The documentation of sources is the academic and professional writing practice of strengthening a scientific or intellectual argument by referring to work that other people have already produced. An author who wishes to prove a statement must demonstrate to the reader that the available evidence supports that statement. This evidence includes not only the data from the author’s own research, but also the data and conclusions from other people’s work. A well-documented paper is also more useful to a reader who wishes to investigate the subject more fully. For example, take the following passages:

Passage A:

Over 50% of the entering class of undergraduate engineering students at the University of Toronto will drop out of engineering within two years. One reason that they drop out is that they perform poorly in their technical writing class. Of that group of dropouts, 87% will transfer to the Faculty of Arts and Sciences, which will require them to write even more frequently.

Passage A (above) makes several shocking claims. Do they seem believable? Would you be comfortable making decisions about your own academic career based on this information?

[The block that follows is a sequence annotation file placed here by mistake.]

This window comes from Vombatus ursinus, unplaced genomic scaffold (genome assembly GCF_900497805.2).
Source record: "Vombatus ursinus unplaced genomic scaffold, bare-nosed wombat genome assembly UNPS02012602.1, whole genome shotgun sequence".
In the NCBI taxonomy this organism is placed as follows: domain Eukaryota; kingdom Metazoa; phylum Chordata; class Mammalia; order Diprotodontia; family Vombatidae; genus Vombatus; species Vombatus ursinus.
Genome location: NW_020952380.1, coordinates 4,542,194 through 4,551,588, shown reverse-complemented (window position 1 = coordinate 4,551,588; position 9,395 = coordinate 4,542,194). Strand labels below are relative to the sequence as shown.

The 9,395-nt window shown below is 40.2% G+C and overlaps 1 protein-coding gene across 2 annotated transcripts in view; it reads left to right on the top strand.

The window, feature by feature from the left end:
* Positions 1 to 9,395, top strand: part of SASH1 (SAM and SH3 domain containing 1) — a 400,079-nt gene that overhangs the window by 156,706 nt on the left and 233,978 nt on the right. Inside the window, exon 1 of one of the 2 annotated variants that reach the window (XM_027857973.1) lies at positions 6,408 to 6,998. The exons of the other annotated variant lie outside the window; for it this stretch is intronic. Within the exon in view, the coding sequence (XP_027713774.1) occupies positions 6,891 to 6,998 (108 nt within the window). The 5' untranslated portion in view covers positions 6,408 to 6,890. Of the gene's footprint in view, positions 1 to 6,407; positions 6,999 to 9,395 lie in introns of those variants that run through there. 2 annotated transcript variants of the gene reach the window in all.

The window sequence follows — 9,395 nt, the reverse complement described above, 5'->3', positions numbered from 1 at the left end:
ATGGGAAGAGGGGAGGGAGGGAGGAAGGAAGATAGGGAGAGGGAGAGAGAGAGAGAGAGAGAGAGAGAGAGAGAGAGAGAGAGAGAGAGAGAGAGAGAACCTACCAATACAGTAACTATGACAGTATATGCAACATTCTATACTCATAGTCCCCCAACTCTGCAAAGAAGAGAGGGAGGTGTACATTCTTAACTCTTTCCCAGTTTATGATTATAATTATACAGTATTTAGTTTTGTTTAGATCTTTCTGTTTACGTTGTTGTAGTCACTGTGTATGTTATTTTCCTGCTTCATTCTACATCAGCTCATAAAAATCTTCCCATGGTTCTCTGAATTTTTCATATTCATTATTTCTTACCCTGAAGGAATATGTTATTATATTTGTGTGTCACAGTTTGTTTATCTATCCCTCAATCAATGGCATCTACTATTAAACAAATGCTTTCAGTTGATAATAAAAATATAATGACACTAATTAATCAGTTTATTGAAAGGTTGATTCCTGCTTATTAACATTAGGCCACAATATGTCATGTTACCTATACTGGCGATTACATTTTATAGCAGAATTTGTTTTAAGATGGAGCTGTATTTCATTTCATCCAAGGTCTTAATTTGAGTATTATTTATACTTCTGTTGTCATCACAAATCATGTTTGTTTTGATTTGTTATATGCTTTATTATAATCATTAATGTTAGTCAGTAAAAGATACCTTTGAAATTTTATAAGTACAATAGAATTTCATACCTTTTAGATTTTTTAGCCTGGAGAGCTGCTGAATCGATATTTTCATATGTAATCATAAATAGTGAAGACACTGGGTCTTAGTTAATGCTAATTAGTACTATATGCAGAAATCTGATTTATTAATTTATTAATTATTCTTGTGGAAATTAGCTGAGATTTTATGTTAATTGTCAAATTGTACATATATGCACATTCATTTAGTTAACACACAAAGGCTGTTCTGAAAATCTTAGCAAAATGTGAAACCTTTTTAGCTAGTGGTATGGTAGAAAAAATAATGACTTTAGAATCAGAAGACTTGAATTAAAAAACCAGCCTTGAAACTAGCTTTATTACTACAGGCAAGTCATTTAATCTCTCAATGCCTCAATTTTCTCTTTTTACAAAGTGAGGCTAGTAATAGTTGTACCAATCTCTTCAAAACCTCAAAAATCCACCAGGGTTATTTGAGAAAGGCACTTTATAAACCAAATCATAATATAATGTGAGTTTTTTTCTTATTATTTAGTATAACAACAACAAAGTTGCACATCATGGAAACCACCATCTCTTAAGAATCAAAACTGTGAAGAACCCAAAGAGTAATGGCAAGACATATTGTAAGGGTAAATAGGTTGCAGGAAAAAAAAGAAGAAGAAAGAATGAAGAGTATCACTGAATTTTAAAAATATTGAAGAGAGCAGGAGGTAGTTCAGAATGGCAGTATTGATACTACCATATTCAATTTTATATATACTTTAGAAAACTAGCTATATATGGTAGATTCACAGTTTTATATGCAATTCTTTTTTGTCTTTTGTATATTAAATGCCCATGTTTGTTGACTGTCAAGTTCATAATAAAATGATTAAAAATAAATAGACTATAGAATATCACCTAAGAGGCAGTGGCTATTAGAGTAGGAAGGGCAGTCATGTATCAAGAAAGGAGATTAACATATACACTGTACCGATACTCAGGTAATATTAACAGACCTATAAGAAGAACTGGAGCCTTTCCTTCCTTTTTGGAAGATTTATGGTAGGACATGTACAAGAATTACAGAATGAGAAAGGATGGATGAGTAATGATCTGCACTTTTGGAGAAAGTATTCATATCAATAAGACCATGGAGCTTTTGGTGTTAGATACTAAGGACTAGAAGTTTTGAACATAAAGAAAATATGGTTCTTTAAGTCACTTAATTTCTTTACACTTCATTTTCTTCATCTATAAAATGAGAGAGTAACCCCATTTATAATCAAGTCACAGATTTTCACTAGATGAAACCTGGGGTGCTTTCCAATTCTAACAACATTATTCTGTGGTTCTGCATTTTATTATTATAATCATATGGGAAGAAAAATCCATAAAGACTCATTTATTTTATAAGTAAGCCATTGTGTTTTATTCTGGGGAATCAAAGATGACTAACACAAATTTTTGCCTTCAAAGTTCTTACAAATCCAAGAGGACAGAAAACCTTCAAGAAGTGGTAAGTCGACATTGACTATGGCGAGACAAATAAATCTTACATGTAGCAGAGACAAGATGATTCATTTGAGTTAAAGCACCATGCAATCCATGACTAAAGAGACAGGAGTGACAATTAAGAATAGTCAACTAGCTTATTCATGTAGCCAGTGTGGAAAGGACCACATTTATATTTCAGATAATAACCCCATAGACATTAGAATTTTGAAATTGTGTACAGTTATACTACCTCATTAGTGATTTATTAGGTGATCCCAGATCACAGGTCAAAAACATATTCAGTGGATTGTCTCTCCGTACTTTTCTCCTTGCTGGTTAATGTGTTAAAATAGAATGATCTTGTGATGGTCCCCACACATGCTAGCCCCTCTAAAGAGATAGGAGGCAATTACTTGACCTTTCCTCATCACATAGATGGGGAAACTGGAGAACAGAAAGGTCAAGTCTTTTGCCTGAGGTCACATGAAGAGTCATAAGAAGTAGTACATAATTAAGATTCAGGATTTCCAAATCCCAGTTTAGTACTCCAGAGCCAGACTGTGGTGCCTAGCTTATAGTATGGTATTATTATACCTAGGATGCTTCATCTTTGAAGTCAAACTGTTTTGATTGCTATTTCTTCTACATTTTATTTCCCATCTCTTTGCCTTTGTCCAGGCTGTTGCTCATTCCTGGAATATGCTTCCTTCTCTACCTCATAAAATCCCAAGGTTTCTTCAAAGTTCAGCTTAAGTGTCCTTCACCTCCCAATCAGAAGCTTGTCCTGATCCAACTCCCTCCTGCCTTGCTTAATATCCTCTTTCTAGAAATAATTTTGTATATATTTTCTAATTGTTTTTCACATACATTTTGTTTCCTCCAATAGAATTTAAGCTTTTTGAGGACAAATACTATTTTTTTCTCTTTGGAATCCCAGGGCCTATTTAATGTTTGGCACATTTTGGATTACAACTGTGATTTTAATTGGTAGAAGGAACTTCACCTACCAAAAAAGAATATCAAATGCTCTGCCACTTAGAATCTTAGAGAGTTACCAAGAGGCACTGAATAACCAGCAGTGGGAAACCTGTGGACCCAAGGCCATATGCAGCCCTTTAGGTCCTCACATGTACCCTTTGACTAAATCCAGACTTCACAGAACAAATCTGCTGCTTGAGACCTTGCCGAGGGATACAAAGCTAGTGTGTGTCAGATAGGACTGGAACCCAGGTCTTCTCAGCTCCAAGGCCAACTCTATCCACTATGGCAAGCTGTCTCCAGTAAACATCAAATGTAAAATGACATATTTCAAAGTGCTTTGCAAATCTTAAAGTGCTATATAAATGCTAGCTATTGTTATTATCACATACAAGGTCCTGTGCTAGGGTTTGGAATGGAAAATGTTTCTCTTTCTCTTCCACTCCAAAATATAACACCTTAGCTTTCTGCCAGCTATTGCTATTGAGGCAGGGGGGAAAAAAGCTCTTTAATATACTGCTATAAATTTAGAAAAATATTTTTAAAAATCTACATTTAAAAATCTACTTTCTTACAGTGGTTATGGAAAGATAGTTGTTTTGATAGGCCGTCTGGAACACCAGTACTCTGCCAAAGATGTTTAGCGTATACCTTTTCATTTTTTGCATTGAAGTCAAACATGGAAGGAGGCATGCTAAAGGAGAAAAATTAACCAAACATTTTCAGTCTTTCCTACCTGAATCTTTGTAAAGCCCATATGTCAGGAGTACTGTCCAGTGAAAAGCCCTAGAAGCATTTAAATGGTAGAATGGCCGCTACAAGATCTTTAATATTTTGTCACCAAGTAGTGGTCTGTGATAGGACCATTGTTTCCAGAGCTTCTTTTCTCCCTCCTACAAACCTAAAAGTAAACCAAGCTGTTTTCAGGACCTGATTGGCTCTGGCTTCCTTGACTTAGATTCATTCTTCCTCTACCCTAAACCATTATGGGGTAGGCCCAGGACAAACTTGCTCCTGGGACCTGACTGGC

Definitely not! Where do these figures come from? Are they from an article in a student paper? E-mail from a disgruntled former engineering student? A secret memo leaked by the Dean of Arts and Sciences? Or is this a fictional passage invented to make a point about documentation?

Passage B:

A droplet of liquid nitrogen falling on the concrete roof slab would behave like a drop of water falling onto a heated plate. It would be “supported by a layer of its own vapor approximately .09 millimeter thick. . . .[because] the bottom of a falling drop vaporizes almost immediately as it nears the plate, leaving a layer of vapor to support the remaining portion of the drop” (Walker 1977:126). The same phenomenon will allow the nitrogen drops to slide off the roof without dangerously cooling the concrete.

Passage B (above) is an example of properly documented writing. At the end of the document from which passage B was excerpted, the reader would expect to find a list of references. The entry for Walker in that list would look something like this: